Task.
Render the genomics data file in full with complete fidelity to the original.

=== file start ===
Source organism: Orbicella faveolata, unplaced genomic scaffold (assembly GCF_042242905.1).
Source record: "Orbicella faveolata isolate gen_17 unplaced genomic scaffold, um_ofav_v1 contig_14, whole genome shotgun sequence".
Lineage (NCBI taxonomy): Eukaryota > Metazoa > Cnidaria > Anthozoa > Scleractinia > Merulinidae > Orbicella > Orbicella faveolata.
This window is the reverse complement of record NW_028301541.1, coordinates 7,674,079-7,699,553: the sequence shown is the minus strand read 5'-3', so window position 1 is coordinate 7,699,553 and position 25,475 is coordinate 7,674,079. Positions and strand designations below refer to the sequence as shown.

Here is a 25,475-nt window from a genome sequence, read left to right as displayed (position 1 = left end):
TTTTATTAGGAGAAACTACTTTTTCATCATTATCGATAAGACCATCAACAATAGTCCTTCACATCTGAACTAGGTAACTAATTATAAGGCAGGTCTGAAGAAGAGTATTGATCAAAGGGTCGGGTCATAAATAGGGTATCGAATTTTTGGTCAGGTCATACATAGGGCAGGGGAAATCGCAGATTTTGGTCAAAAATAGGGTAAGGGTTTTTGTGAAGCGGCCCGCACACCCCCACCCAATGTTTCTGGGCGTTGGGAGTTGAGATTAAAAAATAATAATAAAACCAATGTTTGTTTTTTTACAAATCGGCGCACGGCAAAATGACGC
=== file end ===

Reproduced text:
Source organism: Orbicella faveolata, unplaced genomic scaffold (assembly GCF_042242905.1).
Source record: "Orbicella faveolata isolate gen_17 unplaced genomic scaffold, um_ofav_v1 contig_14, whole genome shotgun sequence".
Lineage (NCBI taxonomy): Eukaryota > Metazoa > Cnidaria > Anthozoa > Scleractinia > Merulinidae > Orbicella > Orbicella faveolata.
This window is the reverse complement of record NW_028301541.1, coordinates 7,674,079-7,699,553: the sequence shown is the minus strand read 5'-3', so window position 1 is coordinate 7,699,553 and position 25,475 is coordinate 7,674,079. Positions and strand designations below refer to the sequence as shown.

Here is a 25,475-nt window from a genome sequence, read left to right as displayed (position 1 = left end):
TTTTATTAGGAGAAACTACTTTTTCATCATTATCGATAAGACCATCAACAATAGTCCTTCACATCTGAACTAGGTAACTAATTATAAGGCAGGTCTGAAGAAGAGTATTGATCAAAGGGTCGGGTCATAAATAGGGTATCGAATTTTTGGTCAGGTCATACATAGGGCAGGGGAAATCGCAGATTTTGGTCAAAAATAGGGTAAGGGTTTTTGTGAAGCGGCCCGCACACCCCCACCCAATGTTTCTGGGCGTTGGGAGTTGAGATTAAAAAATAATAATAAAACCAATGTTTGTTTTTTTACAAATCGGCGCACGGCAAAATGACGC